Those decrees included the disruption of all connections across the Rhine, clocks had to be switched to Belgian time, taking photos was forbidden, letters written in the German cursive were not to be conveyed, a curfew was in force, petitions had to be written in French, gatherings needed approval, all publications had to pass censorship, the ringing of church bells was controlled by headquarters, every citizen had to carry an identity card stamped by occupation authorities and needed a licence to leave the city or the district. Jurisdiction was in Belgian hands. Quite ordinary decrees under an occupation, to be sure; but the decree to lift one’s hat in front of Belgian flags gives the appearance of having been borrowed from Schiller’s Wilhelm Tell.
On December 11, further 4000 troops reached the city. Officers and later ordinary soldiers, too, were billeted in citizens‘ homes.
Then came the Belgians; they showed us chocolate and white bread, but we weren’t allowed into their barracks because they touched children. Secretly, we collected the tips of their „Roi d’Albert“ cigarettes, dried the tobacco and sold it to young men. In 1921, a wartime comrade of our father visited us and said he had stood on a hill at Verdun, Johannes had been shot in the thigh and taken prisoner by the French who dragged him into one of their shelters, and then German artillery had flattened the shelter. „German bullets!“ Mother screamed.(1)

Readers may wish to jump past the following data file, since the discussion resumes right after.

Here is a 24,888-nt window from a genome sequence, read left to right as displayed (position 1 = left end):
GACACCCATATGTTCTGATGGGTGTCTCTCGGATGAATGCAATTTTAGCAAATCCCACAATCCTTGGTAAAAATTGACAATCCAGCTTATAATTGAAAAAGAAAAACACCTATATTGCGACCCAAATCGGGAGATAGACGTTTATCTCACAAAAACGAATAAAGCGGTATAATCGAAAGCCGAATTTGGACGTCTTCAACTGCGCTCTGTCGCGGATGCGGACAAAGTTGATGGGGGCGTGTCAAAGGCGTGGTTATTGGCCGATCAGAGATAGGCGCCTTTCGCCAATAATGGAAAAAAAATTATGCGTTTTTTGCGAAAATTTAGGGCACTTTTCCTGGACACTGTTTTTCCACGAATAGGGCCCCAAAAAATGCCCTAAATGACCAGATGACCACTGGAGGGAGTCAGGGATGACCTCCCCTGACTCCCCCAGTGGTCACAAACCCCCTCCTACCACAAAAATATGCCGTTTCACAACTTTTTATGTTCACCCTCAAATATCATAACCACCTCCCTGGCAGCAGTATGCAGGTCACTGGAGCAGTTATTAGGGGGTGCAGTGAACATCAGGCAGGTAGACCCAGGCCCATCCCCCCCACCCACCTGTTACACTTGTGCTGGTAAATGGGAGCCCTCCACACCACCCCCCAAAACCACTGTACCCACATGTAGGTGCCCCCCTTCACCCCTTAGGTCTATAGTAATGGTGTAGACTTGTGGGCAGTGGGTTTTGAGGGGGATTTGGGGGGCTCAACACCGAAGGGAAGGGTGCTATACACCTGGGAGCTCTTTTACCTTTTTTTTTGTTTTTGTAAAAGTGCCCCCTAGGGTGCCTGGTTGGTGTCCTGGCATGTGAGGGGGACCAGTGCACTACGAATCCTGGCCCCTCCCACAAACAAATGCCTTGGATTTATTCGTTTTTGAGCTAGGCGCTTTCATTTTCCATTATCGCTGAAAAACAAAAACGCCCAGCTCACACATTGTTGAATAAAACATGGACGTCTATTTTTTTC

Aside from the occupation, it was mainly the economic situation that made things difficult for the people of Krefeld in post-war years. Food was in short supply, coal hard to come by, the prices of electricity, gas, water and raw material went up. Living space was sparse, owing not least to requisitions by the occupation authorities. The black market thrived. High unemployment led to low wages which in turn brought on strikes. Inflation went beyond all scope. Again and again violent tumults broke out in the early 1920s, shops were plundered, and sometimes armed forces had to step in to restore peace.
What must it have been like to grow up in tumultuous times like these? Certainly there was some „everyday life“ even amidst political change, amidst poverty, inflation and tumults. Not without reason Marta Hillers would, twenty years later, describe a similar everyday life amidst chaos in her diary. An anchor of stability seems to have been her pious grandmother Petronella Daniels, whom Marta mentions lovingly several times.